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Now that nearly all the TARP funds used to bail out Wall Street banks have been repaid, the government sponsored enterprises (GSEs) Fannie Mae and Freddie Mac stand out as the source of the greatest taxpayer losses.
The Congressional Budget Office has estimated that, in the wake of the housing bubble and the unprecedented deflation in housing values that resulted, the government’s cost to bail out Fannie and Freddie will eventually reach $381 billion. That estimate may be too optimistic.
Last Christmas Eve, Treasury removed the $400 billion cap on what the government might be required to invest in these two GSEs in the future, and this may tell the real story about the cost to taxpayers. In typical Washington fashion, everyone has amnesia about how this disaster occurred.
The story is all too familiar. Politicians in positions of authority today had an opportunity to prevent this fiasco but did nothing. Now–in the name of the taxpayers–they want more power, but they have never been called to account for their earlier failings.
One chapter in this story took place in July 2005, when the Senate Banking Committee, then controlled by the Republicans, adopted tough regulatory legislation for the GSEs on a party-line vote–all Republicans in favor, all Democrats opposed. The bill would have established a new regulator for Fannie and Freddie and given it authority to ensure that they maintained adequate capital, properly managed their interest rate risk, had adequate liquidity and reserves, and controlled their asset and investment portfolio growth.
These authorities were necessary to control the GSEs’ risk-taking, but opposition by Fannie and Freddie–then the most politically powerful firms in the country–had consistently prevented reform.
The date of the Senate Banking Committee’s action is important. It was in 2005 that the GSEs–which had been acquiring increasing numbers of subprime and Alt-A loans for many years in order to meet their HUD-imposed affordable housing requirements–accelerated the purchases that led to their 2008 insolvency. If legislation along the lines of the Senate committee’s bill had been enacted in that year, many if not all the losses that Fannie and Freddie have suffered, and will suffer in the future, might have been avoided.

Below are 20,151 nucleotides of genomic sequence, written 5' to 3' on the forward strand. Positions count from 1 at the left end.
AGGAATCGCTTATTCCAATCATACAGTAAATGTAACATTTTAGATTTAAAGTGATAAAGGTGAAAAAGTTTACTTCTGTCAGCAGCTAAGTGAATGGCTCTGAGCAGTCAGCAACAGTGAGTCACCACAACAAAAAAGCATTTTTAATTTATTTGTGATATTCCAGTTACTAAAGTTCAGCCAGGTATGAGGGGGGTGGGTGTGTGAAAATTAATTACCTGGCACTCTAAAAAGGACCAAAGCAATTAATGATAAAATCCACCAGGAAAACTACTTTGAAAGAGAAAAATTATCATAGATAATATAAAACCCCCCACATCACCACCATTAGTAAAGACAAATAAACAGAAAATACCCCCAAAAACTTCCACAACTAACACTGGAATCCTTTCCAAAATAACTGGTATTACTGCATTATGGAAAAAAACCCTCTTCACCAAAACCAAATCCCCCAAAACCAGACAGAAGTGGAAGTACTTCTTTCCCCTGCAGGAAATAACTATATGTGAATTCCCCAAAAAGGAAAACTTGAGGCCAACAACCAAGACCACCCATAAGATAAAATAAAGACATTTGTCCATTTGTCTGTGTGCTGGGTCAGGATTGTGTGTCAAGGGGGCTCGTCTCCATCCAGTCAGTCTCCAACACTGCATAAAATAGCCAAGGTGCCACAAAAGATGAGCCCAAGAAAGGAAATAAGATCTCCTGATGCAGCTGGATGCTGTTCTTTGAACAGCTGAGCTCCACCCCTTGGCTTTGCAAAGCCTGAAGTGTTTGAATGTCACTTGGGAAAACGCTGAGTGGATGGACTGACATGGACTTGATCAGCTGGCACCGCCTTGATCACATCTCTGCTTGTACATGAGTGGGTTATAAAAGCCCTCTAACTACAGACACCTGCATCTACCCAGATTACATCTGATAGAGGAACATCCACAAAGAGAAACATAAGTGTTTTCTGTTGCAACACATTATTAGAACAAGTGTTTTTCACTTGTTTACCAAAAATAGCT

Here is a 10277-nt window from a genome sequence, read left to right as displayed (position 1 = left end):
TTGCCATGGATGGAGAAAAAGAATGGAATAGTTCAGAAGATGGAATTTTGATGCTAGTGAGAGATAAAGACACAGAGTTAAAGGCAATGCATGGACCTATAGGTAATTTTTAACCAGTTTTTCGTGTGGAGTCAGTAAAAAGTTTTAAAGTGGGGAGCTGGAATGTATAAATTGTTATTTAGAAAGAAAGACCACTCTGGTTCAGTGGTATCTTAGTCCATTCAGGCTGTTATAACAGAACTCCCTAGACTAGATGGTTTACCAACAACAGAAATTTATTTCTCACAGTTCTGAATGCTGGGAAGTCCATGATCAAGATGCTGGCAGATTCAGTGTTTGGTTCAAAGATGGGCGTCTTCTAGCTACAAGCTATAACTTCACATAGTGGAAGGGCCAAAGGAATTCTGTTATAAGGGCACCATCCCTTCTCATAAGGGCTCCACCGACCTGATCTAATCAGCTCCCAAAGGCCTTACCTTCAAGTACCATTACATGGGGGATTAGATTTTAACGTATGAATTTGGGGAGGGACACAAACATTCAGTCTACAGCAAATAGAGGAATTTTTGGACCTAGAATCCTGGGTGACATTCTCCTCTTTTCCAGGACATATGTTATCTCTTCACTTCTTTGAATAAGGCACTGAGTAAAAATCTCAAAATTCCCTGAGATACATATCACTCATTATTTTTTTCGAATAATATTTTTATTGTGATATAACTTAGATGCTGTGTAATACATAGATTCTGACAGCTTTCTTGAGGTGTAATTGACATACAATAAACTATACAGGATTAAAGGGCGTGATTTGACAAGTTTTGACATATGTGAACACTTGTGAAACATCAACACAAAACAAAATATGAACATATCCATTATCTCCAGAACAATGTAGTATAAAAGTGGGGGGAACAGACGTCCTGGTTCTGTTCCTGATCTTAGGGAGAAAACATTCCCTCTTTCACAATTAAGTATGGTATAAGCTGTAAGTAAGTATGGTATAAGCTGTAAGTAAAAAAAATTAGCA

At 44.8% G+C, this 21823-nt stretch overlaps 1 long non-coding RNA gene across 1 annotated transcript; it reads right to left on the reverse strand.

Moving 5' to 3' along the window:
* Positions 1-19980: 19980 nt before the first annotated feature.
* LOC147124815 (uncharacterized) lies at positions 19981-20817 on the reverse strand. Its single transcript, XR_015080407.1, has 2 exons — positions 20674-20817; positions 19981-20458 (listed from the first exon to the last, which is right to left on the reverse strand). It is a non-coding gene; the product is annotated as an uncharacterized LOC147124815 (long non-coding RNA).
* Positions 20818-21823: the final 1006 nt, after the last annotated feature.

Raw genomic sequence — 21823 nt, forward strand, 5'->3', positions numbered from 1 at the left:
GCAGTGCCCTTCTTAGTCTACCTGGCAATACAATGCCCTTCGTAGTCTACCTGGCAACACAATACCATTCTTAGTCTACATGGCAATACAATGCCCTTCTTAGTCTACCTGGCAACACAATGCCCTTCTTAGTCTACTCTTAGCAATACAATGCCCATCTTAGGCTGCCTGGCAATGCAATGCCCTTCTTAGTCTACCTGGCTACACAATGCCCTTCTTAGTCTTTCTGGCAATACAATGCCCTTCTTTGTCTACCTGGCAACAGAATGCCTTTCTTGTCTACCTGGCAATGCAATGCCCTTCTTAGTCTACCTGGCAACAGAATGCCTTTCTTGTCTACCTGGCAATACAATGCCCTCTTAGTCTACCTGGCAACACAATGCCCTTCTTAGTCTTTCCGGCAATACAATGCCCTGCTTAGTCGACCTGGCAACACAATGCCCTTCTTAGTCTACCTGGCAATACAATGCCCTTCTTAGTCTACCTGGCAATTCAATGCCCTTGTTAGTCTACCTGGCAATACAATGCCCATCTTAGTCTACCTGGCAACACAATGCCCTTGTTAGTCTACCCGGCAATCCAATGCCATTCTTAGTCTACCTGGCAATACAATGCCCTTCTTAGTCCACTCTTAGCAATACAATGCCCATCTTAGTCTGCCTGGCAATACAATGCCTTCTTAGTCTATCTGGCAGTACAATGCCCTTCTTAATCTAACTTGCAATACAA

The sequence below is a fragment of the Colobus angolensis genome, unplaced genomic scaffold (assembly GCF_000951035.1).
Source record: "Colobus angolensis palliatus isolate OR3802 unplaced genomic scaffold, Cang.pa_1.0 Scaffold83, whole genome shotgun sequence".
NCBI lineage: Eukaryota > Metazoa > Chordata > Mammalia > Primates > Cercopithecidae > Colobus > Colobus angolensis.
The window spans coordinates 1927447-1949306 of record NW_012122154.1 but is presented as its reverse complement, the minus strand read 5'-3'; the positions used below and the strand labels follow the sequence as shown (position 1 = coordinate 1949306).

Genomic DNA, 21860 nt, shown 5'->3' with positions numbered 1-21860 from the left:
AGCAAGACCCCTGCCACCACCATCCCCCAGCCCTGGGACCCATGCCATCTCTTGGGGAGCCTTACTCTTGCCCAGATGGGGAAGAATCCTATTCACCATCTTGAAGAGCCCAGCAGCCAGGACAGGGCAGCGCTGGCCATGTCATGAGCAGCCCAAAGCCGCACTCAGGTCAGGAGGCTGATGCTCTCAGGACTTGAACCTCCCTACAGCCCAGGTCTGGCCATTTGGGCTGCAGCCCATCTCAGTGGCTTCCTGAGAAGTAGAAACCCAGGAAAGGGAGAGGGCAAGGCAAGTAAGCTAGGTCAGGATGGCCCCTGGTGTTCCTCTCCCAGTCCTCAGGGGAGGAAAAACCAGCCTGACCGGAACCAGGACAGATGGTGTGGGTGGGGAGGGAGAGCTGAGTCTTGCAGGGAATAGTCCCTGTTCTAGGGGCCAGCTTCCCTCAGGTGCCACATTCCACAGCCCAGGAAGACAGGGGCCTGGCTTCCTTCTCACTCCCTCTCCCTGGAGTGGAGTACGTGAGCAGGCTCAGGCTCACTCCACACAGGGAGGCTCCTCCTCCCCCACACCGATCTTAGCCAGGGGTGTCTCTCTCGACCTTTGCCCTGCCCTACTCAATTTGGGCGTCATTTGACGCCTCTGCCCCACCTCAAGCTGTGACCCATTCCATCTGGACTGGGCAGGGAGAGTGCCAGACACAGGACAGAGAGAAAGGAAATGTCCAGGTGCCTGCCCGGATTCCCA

Why was there no action in the full Senate? As most Americans know today, it takes 60 votes to cut off debate in the Senate, and the Republicans had only 55. To close debate and proceed to the enactment of the committee-passed bill, the Republicans needed five Democrats to vote with them. But in a 45 member Democratic caucus that included Barack Obama and the current Senate Banking Chairman Christopher Dodd (D., Conn.), these votes could not be found.
Recently, President Obama has taken to accusing others of representing “special interests.” In an April radio address he stated that his financial regulatory proposals were struggling in the Senate because “the financial industry and its powerful lobby have opposed modest safeguards against the kinds of reckless risks and bad practices that led to this very crisis.”
He should know. As a senator, he was the third largest recipient of campaign contributions from Fannie Mae and Freddie Mac, behind only Sens. Chris Dodd and John Kerry.
With hypocrisy like this at the top, is it any wonder that nearly 80% of Americans, according to new Pew polling, don’t trust the federal government or its ability to solve the country’s problems?
Peter J. Wallison is the Arthur F. Burns Fellow in Financial Policy Studies at AEI.
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